But the characters weren’t ready to call it quits. Seriously, they would pop into my head with little protestations about how I ended things. Their lives go on. I didn’t think they needed me. They apparently thought they did. And they made a really good argument, eventually making me realize I might have missed the most important part of their story and world! So now I’m writing a new trilogy set in the same world with the same characters. I never meant to write this, but they were so convincing and the story is so good, that I had to. Of course, now this new epic fantasy trilogy is my side WIP while I finish up the one I started when I was writing Spirit of Life. Hopefully they’ll be happy when this new story arc is done!
Trains, planes, automobiles, or boats?
Tardis, followed by sailboat, followed by dual-sport motorcycle. Definitely the Tardis first! I love to travel, I love history, and I love science, so how could I not want a time traveling spaceship? In everyday life, it is a dream of mine to sail the intercoastal waterway from the St. Lawrence down to the Caribbean. And I really want to see a meteor shower from a boat anchored somewhere dark and inspiring. Wouldn’t it be incredible to see shooting stars streak to the horizon?
I’d also love to ride my motorcycle from Alaska to Venezuela. That route is becoming more common each year, but I’d love to do it myself. Until then, I have to be content riding around Maine, the Canadian Maritimes, and to work while the weather is half way decent!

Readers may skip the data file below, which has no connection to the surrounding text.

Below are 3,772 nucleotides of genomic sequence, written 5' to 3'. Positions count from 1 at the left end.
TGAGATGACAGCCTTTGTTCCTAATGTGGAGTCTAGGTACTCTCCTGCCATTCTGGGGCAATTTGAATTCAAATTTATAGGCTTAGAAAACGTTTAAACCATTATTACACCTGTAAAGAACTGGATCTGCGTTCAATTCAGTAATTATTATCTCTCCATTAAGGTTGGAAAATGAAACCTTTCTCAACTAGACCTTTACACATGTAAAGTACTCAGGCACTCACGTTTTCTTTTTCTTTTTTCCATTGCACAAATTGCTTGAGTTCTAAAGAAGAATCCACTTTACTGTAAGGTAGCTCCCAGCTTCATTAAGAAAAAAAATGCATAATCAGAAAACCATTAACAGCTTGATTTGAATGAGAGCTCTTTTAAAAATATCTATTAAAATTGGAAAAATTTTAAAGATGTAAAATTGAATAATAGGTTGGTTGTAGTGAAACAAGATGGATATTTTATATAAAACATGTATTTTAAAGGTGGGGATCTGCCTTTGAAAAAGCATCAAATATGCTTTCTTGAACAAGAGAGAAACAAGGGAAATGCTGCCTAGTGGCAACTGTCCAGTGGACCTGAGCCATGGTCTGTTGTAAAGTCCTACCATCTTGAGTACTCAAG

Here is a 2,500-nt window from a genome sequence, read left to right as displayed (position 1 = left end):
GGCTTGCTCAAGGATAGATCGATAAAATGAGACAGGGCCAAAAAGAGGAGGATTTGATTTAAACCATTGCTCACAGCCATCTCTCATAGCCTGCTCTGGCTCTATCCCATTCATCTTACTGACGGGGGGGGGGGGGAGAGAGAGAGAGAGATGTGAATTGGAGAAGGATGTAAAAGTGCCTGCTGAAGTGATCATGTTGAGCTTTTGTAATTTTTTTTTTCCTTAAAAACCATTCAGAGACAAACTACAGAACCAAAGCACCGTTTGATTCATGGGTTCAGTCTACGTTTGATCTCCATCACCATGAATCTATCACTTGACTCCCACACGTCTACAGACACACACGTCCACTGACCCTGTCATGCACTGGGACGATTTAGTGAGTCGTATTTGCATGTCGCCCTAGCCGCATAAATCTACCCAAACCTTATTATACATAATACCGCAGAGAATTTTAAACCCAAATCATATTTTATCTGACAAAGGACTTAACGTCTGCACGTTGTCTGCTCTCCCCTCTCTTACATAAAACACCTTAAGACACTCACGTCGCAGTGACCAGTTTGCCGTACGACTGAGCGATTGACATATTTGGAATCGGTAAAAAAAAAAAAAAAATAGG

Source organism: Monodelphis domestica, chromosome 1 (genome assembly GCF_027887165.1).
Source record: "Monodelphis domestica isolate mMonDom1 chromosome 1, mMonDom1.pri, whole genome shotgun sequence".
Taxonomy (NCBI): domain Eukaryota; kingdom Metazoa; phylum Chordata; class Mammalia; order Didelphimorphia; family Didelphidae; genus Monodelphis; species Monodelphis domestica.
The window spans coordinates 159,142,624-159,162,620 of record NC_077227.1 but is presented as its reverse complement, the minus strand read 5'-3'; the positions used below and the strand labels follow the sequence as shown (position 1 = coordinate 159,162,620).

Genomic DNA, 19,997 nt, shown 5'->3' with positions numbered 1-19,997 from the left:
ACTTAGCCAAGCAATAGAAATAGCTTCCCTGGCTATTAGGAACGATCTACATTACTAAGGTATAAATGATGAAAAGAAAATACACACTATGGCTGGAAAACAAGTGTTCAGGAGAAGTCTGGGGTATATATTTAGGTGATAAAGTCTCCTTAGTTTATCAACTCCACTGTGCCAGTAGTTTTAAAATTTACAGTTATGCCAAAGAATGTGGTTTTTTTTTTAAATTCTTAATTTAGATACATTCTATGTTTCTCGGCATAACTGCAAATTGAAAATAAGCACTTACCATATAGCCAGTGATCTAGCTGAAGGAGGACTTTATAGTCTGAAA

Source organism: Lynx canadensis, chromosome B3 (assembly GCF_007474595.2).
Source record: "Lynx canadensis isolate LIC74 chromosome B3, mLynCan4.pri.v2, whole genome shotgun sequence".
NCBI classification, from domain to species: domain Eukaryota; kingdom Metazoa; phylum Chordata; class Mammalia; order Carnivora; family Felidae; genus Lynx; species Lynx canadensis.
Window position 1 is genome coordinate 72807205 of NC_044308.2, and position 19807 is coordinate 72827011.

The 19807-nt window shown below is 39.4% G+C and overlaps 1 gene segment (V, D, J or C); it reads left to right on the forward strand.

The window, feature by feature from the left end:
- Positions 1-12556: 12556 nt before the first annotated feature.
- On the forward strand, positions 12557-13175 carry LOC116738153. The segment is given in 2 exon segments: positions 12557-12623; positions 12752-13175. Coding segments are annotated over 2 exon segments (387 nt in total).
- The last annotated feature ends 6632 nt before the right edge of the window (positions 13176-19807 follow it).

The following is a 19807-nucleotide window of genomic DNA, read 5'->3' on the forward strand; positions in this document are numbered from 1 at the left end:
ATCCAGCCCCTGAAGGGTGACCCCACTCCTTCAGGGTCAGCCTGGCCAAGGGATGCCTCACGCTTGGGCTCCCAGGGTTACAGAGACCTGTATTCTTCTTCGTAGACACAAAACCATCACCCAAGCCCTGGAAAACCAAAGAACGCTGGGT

If I make it through all of that, I still want to hike the AT and the Inca Trail to Machu Picchu. I guess you can say I just like to move. One method or another!
If you could have one skill that you don’t currently have, what would it be?
I would love to be a good singer. Not professional, just one of those people that can sing a tune and sound good enough to make people smile. I really love music and at the moment can’t play any instrument. Hopefully I’ll learn the guitar someday yet and really wish I could fiddle. But to not need anything but my voice… that would be awesome!
What simple pleasure makes you smile?
I’m a fairly happy person but one thing that always makes me smile is seeing some little everyday wonder… maybe something that most people would miss. I get outside as much as I can and love to be mesmerized by nature: a white spider hiding on the petals of a daisy, sparrows chasing off a bald eagle, bees finding the first pussy willows of spring. I’m one of those people that stops to watch ants, catches frogs, knows which flowers are in bloom in the meadow. They aren’t big events, but they make me feel connected to the world and happy.